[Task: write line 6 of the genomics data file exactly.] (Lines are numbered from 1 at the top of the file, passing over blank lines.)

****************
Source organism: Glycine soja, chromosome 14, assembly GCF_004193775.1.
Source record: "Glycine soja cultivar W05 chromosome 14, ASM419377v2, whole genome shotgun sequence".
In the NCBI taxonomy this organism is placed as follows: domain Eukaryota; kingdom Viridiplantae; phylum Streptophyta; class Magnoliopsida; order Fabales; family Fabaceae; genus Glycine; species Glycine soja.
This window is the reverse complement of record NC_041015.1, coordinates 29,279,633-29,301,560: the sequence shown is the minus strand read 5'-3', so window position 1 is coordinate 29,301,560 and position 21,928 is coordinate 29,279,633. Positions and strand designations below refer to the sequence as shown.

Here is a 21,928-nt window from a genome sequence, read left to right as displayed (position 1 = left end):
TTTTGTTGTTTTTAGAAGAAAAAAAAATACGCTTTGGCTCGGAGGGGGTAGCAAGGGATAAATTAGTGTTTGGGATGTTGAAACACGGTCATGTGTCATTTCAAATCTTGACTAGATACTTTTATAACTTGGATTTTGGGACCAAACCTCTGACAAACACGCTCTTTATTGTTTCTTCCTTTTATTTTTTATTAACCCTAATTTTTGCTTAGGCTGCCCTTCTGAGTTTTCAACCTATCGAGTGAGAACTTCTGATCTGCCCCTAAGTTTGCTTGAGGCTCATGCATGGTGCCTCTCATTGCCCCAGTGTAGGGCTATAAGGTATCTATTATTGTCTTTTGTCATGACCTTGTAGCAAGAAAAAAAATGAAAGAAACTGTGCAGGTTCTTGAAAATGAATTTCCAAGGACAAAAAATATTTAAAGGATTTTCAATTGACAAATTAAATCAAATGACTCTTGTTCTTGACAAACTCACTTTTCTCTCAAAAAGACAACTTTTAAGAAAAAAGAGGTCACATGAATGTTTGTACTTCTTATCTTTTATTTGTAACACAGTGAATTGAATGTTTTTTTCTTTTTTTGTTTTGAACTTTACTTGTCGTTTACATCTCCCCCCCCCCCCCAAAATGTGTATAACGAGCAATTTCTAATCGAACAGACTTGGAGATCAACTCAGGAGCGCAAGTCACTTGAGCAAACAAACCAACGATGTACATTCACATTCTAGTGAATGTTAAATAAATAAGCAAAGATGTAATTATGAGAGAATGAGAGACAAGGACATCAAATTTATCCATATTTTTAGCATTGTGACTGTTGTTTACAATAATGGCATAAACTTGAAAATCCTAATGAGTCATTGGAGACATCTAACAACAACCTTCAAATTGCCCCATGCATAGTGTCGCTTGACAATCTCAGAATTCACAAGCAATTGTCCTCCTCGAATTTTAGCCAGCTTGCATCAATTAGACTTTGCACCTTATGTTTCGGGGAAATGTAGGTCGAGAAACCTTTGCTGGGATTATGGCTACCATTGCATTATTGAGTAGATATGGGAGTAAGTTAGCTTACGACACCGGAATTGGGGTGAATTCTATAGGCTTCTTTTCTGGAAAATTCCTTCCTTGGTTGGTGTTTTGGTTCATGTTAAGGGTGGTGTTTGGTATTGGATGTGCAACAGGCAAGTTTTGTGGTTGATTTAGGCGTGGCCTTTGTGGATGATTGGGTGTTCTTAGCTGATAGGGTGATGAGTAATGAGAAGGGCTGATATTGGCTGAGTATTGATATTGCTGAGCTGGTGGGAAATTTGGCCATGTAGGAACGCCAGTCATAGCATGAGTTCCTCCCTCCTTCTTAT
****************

TTTTGTTGTTTTTAGAAGAAAAAAAAATACGCTTTGGCTCGGAGGGGGTAGCAAGGGATAAATTAGTGTTTGGGATGTTGAAACACGGTCATGTGTCATTTCAAATCTTGACTAGATACTTTTATAACTTGGATTTTGGGACCAAACCTCTGACAAACACGCTCTTTATTGTTTCTTCCTTTTATTTTTTATTAACCCTAATTTTTGCTTAGGCTGCCCTTCTGAGTTTTCAACCTATCGAGTGAGAACTTCTGATCTGCCCCTAAGTTTGCTTGAGGCTCATGCATGGTGCCTCTCATTGCCCCAGTGTAGGGCTATAAGGTATCTATTATTGTCTTTTGTCATGACCTTGTAGCAAGAAAAAAAATGAAAGAAACTGTGCAGGTTCTTGAAAATGAATTTCCAAGGACAAAAAATATTTAAAGGATTTTCAATTGACAAATTAAATCAAATGACTCTTGTTCTTGACAAACTCACTTTTCTCTCAAAAAGACAACTTTTAAGAAAAAAGAGGTCACATGAATGTTTGTACTTCTTATCTTTTATTTGTAACACAGTGAATTGAATGTTTTTTTCTTTTTTTGTTTTGAACTTTACTTGTCGTTTACATCTCCCCCCCCCCCCCAAAATGTGTATAACGAGCAATTTCTAATCGAACAGACTTGGAGATCAACTCAGGAGCGCAAGTCACTTGAGCAAACAAACCAACGATGTACATTCACATTCTAGTGAATGTTAAATAAATAAGCAAAGATGTAATTATGAGAGAATGAGAGACAAGGACATCAAATTTATCCATATTTTTAGCATTGTGACTGTTGTTTACAATAATGGCATAAACTTGAAAATCCTAATGAGTCATTGGAGACATCTAACAACAACCTTCAAATTGCCCCATGCATAGTGTCGCTTGACAATCTCAGAATTCACAAGCAATTGTCCTCCTCGAATTTTAGCCAGCTTGCATCAATTAGACTTTGCACCTTATGTTTCGGGGAAATGTAGGTCGAGAAACCTTTGCTGGGATTATGGCTACCATTGCATTATTGAGTAGATATGGGAGTAAGTTAGCTTACGACACCGGAATTGGGGTGAATTCTATAGGCTTCTTTTCTGGAAAATTCCTTCCTTGGTTGGTGTTTTGGTTCATGTTAAGGGTGGTGTTTGGTATTGGATGTGCAACAGGCAAGTTTTGTGGTTGATTTAGGCGTGGCCTTTGTGGATGATTGGGTGTTCTTAGCTGATAGGGTGATGAGTAATGAGAAGGGCTGATATTGGCTGAGTATTGATATTGCTGAGCTGGTGGGAAATTTGGCCATGTAGGAACGCCAGTCATAGCATGAGTTCCTCCCTCCTTCTTAT